this requirement on cross-talk.
• The choice of the resolution of the disperser should be made very carefully:
on one hand it has not to be too high, because the goal of SDI is to enhance at
maximum the contrast between the flux on and off the molecular absorption
bands (and at the same time, too long spectra would reduce the total number
of spectra on the detector). On the other hand, too low resolution creates
problems in sampling properly the spectral features (e.g. see Sec.4.2.3). In
conclusion, the disperser should provide a very low resolution (we suggest
between 20 and 30), constant on the whole spectral range studied.
• Finally, a detector that minimize the various noises (dark current, read-out-
noise, etc.) is required. In particular, a very important item is the flat field
error.
4.2 Main issues in IFS-SDI detection technique
An IFS-SDI instrument, following the requirements described before, seems to be
optically pretty simple and feasible: but at a deep analysis it can present some details that can be sources of troubles in the final realization. In this section we want
to focus our attention on some points that required a deep analysis. Each one of
these points has to be studied with great attention, because can reduce significantly
the chances of detection of the whole instrument.
We introduce here three items: the non uniform illumination of the microlens
array associated to diffraction-limited micropupils; the loss of light due to additional masks against stray light; the problem of undersampling of speckles variations with wavelength. In addition, but not discussed here, speckles arising from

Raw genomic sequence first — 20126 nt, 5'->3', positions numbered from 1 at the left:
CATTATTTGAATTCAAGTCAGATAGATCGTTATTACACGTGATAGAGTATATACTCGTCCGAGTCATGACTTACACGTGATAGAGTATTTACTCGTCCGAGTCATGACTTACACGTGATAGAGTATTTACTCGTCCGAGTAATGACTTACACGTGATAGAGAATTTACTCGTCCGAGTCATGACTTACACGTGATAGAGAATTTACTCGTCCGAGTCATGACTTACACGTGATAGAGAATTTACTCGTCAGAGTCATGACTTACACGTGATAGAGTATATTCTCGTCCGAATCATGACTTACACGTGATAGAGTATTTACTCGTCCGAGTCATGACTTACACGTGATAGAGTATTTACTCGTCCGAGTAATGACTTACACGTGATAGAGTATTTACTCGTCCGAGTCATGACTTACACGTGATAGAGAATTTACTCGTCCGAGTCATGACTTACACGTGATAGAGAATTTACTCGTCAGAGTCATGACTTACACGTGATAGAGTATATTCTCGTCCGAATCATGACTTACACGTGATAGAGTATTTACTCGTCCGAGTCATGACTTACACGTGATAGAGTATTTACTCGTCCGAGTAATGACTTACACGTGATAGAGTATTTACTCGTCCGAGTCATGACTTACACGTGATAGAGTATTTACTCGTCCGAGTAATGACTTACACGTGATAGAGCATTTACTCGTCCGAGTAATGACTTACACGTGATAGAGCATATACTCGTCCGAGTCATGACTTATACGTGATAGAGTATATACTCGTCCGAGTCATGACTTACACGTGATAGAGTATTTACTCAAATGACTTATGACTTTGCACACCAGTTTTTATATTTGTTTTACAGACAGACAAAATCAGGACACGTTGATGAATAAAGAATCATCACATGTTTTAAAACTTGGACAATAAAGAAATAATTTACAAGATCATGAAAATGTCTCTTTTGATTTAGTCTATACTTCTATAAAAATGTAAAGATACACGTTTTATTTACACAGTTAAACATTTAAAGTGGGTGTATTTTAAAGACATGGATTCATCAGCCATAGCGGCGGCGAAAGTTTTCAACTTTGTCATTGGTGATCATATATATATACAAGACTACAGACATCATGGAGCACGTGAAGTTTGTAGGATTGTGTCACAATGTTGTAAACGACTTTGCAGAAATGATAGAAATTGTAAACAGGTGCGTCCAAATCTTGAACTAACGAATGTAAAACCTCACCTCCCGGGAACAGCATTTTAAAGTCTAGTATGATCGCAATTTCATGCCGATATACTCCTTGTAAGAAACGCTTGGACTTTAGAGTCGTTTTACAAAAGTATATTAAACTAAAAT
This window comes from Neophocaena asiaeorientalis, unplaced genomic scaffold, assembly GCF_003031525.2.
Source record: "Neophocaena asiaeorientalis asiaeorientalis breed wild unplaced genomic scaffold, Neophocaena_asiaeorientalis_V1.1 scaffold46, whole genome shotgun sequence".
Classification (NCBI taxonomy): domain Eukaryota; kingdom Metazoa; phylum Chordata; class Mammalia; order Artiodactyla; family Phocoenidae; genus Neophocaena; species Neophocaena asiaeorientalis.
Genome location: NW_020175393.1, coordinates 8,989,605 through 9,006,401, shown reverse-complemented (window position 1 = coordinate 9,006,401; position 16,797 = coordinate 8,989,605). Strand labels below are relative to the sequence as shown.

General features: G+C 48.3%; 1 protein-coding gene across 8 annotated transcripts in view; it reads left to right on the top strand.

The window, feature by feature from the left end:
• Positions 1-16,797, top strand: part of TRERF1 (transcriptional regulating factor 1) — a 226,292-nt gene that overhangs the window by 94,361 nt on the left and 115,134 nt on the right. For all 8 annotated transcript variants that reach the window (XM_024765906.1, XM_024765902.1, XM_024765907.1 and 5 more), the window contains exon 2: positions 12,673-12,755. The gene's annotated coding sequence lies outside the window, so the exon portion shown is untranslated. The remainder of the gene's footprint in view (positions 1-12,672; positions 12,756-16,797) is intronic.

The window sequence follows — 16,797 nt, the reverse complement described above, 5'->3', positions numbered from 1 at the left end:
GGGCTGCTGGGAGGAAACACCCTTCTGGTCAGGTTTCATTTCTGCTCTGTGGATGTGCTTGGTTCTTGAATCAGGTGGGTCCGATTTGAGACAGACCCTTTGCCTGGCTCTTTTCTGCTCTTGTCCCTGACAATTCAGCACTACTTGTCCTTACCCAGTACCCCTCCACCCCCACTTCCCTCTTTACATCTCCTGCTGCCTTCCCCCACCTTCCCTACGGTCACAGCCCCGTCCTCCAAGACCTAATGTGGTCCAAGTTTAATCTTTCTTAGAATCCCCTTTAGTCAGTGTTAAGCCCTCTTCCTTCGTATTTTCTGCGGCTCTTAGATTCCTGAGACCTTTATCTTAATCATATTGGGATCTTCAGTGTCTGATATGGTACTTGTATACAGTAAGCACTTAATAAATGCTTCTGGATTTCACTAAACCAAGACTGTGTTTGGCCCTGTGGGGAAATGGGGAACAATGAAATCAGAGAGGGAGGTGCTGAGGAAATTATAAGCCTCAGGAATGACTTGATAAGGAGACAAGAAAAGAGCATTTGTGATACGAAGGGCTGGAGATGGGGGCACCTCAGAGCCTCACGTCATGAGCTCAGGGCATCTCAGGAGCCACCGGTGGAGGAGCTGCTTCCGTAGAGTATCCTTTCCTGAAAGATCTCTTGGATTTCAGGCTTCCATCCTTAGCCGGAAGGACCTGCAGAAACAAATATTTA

intermediate planes (out-of-pupil-plane optical aberrations, described in detail by
Marois et al., 2006) could be an interesting item for a deep study in the next future.
4.2.1 Impact of not uniform illumination of the lenses
We assume now that each lens of the microlens array generates a diffraction pattern
on the micropupil plane: we can approximate this pattern with an Airy disk. But
4.2. MAIN ISSUES IN IFS-SDI DETECTION TECHNIQUE
45
the Airy disk is the result of a uniform illumination of each aperture (microlens),
and in general this is not the case, because of speckles. It is expected that a certain
number of the diffraction peaks will be quite different from an Airy disk1 (from
simulations: around 10%-15% in case of a single speckle pattern) as a function of
the lenslet pitch.
The impact of a not uniform illumination is to increase the wings of the diffraction pattern and to slightly decrease the intensity of the central peak. This means
that a certain percentage of lenses will produce a significantly larger cross talk;
moreover, a slightly lower value of the central peak mimics a lower transmission
of the lens (flat fielding issue). This fraction of “distorted” lenses can generate a
significant number of false alarms.
4.2.2 Masks
We have to apply a circular mask to every lens: this mask has the disadvantage of
blocking in the best case the 9.2% of light, but its presence is important to avoid
stray light at the edges of the lens. This best case is the best geometrically possible:
the radius of the circular mask rm is supposed to be equal to the distance between
the center of the hexagon and one of its sides. Mathematically it means that rm =
√
(l/4) 3, where l is the diagonal of the hexagon. But in the real case we expect to
use masks with r ∼95% of the best possible rm .
4.2.3 Speckle chromatism and undersampling
With “speckle chromatism” we indicate the chromatic dependence of speckles:
they are seen to change size and position as a linear function of the wavelength.
In Fig.4.2 is presented a cut of a datacube, showing how the speckles are moving outwards proportionally to wavelength. In order to apply SDI speckles have
to be reported to a given size and position, otherwise the subtraction of speckle
noise would be not possible. This can be done, as explained clearly in Sec.5.4, rescaling the monochromatic images proportionally to wavelength. In the case of IFS